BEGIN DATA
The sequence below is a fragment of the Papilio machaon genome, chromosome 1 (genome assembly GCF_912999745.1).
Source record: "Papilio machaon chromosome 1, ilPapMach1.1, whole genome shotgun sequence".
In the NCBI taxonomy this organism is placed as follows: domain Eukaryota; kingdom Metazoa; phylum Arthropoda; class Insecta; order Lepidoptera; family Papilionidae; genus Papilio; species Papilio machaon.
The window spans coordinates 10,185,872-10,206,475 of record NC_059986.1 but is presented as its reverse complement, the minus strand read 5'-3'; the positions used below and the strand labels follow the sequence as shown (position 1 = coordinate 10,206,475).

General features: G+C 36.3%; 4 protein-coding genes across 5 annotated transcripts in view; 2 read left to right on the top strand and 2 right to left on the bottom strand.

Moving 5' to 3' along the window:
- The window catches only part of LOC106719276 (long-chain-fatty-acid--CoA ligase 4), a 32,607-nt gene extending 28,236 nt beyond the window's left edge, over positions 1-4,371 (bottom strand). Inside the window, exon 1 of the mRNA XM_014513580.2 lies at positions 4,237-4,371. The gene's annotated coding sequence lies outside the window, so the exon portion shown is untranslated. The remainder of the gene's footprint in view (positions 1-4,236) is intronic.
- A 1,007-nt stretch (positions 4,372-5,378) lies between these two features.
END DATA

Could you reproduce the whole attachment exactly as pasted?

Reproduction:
The sequence below is a fragment of the Papilio machaon genome, chromosome 1 (genome assembly GCF_912999745.1).
Source record: "Papilio machaon chromosome 1, ilPapMach1.1, whole genome shotgun sequence".
In the NCBI taxonomy this organism is placed as follows: domain Eukaryota; kingdom Metazoa; phylum Arthropoda; class Insecta; order Lepidoptera; family Papilionidae; genus Papilio; species Papilio machaon.
The window spans coordinates 10,185,872-10,206,475 of record NC_059986.1 but is presented as its reverse complement, the minus strand read 5'-3'; the positions used below and the strand labels follow the sequence as shown (position 1 = coordinate 10,206,475).

General features: G+C 36.3%; 4 protein-coding genes across 5 annotated transcripts in view; 2 read left to right on the top strand and 2 right to left on the bottom strand.

Moving 5' to 3' along the window:
- The window catches only part of LOC106719276 (long-chain-fatty-acid--CoA ligase 4), a 32,607-nt gene extending 28,236 nt beyond the window's left edge, over positions 1-4,371 (bottom strand). Inside the window, exon 1 of the mRNA XM_014513580.2 lies at positions 4,237-4,371. The gene's annotated coding sequence lies outside the window, so the exon portion shown is untranslated. The remainder of the gene's footprint in view (positions 1-4,236) is intronic.
- A 1,007-nt stretch (positions 4,372-5,378) lies between these two features.